BECK index

Erasmus, Anabaptists, and Mennonites

Jan Hus
Chelcicky's Nonviolence
Erasmus on Peace
Menno Simons and Mennonites

This is a chapter in Guides to Peace and Justice from Ancient Sages to the Suffragettes, which is published as a book. For ordering information, please click here.

Whoever is not of God cannot truly enjoy
or hold anything belonging to God,
except as the man of violence unlawfully
enjoys and holds what is not his own.
Peter Chelcicky

Peace is the highest good
to which even the lovers of the world
turn all their efforts.
Erasmus, Handbook of the Militant Christian 1:3

War is such a monstrous pursuit
that it's proper only for beasts, not men;
so crazy that even the poets suppose Furies bring it upon us;
so infectious that it spreads moral corruption far and near;
so unjust that it's most effectively waged
by the most cruel of thieves;
so impious that it's utterly detestable to Christ.
Erasmus, The Praise of Folly

And so at last shall appear, how great madness it is,
with so great tumult, with so great labors,
with such intolerable expenses, with so many calamities,
affectionately to desire war:
whereas agreement might be bought with far less price.
Erasmus, Against War, p. 25

[Christians] use neither the worldly sword nor engage in war,
since among them taking human life has ceased entirely,
for we are no longer under the Old Covenant.
Conrad Grebel, Letter to Thomas Muntzer, September 1524

Their weapons of conflict and war are carnal
and only directed against the flesh,
but the Christian's weapons are spiritual
and directed against the fortifications of the devil.
Worldly people are armed with spikes and iron,
but Christians are armed with the armor of God ­
with truth, with justice, with peace, faith, and salvation,
and with the word of God.
In sum, what Christ, our head, thought,
the members of the body of Christ
through him should also think,
so that no division of the body may triumph
through which it would be destroyed.
Schleitheim Confession (Sixth Article)

We will not do a wrong or an injury to any man,
yea, not to our enemy.
As everyone sees and knows,
we have no weapons of defense, such as spears or guns.
In short, in our preaching and speaking and our whole walk of life
our object is to live in peace and unity
according to the truth and will of God,
as the true followers of Christ.
Jacob Hutter, Letter to Moravian authorities, 1535

Our weapons are not weapons
with which cities and countries may be destroyed,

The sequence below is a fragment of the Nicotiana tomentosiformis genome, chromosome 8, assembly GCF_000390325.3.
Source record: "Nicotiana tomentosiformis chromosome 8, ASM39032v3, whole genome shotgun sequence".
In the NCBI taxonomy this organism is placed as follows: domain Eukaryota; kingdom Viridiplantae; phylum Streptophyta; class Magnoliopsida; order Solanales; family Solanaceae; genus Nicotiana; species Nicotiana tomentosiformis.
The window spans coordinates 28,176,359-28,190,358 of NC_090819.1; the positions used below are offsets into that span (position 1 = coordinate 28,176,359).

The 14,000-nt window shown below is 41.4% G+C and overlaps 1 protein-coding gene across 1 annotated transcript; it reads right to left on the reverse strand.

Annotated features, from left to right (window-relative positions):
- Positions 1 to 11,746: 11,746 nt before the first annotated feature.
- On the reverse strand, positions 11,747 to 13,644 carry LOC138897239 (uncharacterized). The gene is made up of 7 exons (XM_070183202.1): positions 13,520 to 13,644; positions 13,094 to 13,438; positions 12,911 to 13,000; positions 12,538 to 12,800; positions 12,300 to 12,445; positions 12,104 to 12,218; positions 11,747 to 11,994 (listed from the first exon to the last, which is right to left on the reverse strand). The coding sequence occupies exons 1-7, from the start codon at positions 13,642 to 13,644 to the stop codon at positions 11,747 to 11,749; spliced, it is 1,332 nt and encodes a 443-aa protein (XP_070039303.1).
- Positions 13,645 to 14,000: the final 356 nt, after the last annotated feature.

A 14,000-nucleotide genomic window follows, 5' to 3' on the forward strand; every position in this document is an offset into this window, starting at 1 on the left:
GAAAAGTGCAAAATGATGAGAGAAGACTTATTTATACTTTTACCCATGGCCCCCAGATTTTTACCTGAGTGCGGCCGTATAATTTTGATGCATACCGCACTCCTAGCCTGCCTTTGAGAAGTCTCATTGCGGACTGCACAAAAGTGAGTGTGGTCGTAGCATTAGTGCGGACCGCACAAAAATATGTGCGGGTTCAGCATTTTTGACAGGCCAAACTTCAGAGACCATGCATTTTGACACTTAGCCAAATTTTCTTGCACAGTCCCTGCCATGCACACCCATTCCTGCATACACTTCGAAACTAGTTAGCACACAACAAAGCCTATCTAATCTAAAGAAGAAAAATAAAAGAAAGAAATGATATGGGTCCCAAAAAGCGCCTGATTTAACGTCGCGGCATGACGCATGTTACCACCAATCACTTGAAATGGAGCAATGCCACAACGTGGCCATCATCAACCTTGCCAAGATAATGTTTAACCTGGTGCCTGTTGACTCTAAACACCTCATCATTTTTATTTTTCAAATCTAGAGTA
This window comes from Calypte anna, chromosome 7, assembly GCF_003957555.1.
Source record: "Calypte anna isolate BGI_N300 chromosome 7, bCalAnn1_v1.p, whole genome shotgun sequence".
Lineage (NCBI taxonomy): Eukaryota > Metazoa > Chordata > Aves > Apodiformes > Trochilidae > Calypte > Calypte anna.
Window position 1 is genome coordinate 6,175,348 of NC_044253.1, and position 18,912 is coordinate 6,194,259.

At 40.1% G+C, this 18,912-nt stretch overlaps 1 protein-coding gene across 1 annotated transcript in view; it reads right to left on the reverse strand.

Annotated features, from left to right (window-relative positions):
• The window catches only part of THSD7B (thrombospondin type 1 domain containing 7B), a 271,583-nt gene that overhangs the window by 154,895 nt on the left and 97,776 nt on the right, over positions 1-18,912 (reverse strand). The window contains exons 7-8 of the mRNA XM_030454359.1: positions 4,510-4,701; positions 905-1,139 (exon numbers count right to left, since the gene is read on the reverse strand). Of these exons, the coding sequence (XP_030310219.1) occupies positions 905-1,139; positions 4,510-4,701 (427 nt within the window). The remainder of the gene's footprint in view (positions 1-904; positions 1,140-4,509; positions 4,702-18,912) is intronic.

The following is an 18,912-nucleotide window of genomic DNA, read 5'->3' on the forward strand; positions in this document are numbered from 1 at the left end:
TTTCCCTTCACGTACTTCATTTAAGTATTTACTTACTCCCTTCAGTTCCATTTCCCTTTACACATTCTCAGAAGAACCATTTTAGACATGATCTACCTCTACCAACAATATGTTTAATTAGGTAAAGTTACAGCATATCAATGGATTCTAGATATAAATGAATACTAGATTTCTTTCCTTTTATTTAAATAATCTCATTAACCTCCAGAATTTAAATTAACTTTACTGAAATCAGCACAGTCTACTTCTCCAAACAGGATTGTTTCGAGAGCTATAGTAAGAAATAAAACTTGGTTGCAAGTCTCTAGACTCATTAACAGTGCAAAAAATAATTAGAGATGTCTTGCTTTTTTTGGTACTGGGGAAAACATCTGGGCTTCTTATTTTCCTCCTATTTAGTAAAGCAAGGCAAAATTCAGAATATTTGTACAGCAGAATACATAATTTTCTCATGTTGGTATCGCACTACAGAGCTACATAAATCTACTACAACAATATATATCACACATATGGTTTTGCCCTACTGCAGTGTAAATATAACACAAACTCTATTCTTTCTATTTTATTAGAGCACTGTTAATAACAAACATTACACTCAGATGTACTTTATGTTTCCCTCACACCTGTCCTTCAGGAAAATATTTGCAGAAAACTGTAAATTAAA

walls and gates broken down,
and human blood shed in torrents like water.
But they are weapons with which
the spiritual kingdom of the devil is destroyed
and the wicked principle in man's soul is broken down.
Christ is our fortress; patience our weapon of defense;
the Word of God our sword; and our victory
a courageous, firm, unfeigned faith in Jesus Christ.
And iron and metal spears and swords we leave
to those who, alas, regard human blood and swine's alike.
Menno Simons, The Foundation of Christian Doctrine 198

Jan Hus

Jan Hus was born about 1370 at Husinec in southern Bohemia to poor Czech parents, but he managed to study at the university in Prague by working as a choir boy and began lecturing there in 1396. Hus studied and taught Wyclif's realist philosophy, but in 1401 Jerome of Prague brought Wyclif's Dialogus, Trialogus, and De eucharistia. Hus preached in Czech at the large Bethlehem chapel in Prague. In 1403 university authorities condemned 24 articles that had been banned by a London council in 1382, and then they forbade the teaching or preaching of 45 articles. After several German professors left Prague in 1409, the remaining Czechs elected Hus rector of the university. That year a church council at Pisa deposed Pope Gregory XII and "anti-pope" Benedict XIII, and in electing Alexander V, Europe now had three popes. When Alexander prohibited preaching in chapels and ordered Wyclif's writings seized and burned, Hus and others appealed to Pope John XXIII (r. 1410-15); but the reformer's books that included nontheological works were thrown into the flames. Two days later Hus was excommunicated but continued to preach and declined a summons to Rome.